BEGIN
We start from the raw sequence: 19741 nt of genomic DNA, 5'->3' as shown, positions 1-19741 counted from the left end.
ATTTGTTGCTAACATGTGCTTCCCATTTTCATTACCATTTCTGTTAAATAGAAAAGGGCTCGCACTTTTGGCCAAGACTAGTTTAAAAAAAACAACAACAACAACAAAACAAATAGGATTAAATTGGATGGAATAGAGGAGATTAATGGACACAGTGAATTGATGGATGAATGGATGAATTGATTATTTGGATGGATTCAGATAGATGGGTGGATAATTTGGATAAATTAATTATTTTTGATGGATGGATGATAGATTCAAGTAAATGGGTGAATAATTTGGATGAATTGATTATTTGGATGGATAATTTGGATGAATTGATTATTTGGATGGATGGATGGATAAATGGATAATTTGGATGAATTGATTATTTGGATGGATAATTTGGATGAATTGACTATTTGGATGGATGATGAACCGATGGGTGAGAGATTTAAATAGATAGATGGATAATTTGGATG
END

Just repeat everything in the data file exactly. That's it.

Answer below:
We start from the raw sequence: 19741 nt of genomic DNA, 5'->3' as shown, positions 1-19741 counted from the left end.
ATTTGTTGCTAACATGTGCTTCCCATTTTCATTACCATTTCTGTTAAATAGAAAAGGGCTCGCACTTTTGGCCAAGACTAGTTTAAAAAAAACAACAACAACAACAAAACAAATAGGATTAAATTGGATGGAATAGAGGAGATTAATGGACACAGTGAATTGATGGATGAATGGATGAATTGATTATTTGGATGGATTCAGATAGATGGGTGGATAATTTGGATAAATTAATTATTTTTGATGGATGGATGATAGATTCAAGTAAATGGGTGAATAATTTGGATGAATTGATTATTTGGATGGATAATTTGGATGAATTGATTATTTGGATGGATGGATGGATAAATGGATAATTTGGATGAATTGATTATTTGGATGGATAATTTGGATGAATTGACTATTTGGATGGATGATGAACCGATGGGTGAGAGATTTAAATAGATAGATGGATAATTTGGATG